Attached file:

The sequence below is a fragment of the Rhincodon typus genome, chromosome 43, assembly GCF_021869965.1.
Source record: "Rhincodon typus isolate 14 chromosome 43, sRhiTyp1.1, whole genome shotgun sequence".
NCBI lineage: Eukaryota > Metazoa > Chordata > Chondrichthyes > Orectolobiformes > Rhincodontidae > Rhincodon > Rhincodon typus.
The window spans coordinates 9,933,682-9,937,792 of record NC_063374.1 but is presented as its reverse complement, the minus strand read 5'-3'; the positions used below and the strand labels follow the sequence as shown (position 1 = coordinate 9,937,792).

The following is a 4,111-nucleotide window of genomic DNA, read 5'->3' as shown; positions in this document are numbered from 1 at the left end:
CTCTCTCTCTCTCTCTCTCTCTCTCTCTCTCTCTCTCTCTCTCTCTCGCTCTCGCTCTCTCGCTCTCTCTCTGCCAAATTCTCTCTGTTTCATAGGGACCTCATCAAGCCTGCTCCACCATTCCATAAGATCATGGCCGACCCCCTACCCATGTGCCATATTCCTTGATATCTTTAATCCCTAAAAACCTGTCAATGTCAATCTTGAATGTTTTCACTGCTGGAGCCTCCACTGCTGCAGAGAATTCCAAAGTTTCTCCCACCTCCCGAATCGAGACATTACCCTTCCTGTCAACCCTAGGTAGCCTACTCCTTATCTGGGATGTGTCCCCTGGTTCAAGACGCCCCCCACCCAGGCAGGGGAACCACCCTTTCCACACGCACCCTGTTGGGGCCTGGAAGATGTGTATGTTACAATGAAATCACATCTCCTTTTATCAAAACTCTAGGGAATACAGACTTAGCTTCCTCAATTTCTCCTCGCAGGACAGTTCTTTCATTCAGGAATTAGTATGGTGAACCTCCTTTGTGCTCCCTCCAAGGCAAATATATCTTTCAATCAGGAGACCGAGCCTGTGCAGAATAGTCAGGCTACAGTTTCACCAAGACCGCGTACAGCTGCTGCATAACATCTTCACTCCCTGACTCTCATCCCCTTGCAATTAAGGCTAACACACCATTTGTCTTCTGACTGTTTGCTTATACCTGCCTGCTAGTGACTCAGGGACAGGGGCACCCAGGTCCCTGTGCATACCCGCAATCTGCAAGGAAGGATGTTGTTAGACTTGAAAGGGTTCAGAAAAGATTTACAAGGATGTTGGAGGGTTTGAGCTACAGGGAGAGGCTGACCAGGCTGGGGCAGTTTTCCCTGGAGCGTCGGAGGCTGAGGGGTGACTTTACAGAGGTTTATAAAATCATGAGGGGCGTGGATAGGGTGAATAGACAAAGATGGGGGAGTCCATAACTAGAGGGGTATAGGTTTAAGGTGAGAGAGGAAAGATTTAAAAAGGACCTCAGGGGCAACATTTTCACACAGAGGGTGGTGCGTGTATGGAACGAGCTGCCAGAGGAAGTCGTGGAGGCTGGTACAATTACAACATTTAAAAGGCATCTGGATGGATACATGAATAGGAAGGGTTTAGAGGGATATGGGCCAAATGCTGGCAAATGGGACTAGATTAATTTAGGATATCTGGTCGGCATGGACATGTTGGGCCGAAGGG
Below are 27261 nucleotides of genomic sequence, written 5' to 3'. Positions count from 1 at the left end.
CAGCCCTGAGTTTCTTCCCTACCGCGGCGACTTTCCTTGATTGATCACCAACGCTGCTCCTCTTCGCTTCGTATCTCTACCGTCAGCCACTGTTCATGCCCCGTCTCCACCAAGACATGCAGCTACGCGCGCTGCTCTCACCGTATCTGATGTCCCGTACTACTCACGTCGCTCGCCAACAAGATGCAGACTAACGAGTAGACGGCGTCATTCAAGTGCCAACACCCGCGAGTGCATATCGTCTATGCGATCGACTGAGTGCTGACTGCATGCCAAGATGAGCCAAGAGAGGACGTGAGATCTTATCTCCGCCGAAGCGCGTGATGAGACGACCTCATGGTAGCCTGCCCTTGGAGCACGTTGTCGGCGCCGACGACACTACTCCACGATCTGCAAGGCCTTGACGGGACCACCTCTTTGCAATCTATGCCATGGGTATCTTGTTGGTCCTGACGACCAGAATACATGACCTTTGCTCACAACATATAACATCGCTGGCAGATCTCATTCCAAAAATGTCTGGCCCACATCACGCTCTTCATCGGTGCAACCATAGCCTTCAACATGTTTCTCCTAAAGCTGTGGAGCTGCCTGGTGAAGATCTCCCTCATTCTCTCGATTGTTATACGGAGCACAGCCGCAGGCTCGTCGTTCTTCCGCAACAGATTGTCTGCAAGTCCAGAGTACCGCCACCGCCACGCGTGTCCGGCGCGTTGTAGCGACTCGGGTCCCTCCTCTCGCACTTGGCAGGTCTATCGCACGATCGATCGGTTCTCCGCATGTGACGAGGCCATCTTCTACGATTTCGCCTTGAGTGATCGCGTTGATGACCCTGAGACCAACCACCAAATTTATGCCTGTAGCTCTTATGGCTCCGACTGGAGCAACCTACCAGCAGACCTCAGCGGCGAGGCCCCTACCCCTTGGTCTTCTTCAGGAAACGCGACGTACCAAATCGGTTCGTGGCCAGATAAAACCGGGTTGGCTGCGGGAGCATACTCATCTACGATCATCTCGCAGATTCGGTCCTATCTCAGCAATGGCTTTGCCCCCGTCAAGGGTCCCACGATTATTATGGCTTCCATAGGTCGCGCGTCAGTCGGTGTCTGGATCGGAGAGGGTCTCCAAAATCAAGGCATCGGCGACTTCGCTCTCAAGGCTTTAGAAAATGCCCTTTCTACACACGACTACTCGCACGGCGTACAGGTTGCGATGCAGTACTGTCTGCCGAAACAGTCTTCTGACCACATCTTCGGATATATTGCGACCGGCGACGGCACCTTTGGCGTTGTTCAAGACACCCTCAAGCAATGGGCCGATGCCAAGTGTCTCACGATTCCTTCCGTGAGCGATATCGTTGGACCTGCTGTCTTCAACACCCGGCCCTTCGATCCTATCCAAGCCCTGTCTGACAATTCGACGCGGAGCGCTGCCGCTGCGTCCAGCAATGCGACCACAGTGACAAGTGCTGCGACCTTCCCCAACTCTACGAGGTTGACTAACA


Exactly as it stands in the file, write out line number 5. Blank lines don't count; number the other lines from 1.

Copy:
The following is a 4,111-nucleotide window of genomic DNA, read 5'->3' as shown; positions in this document are numbered from 1 at the left end: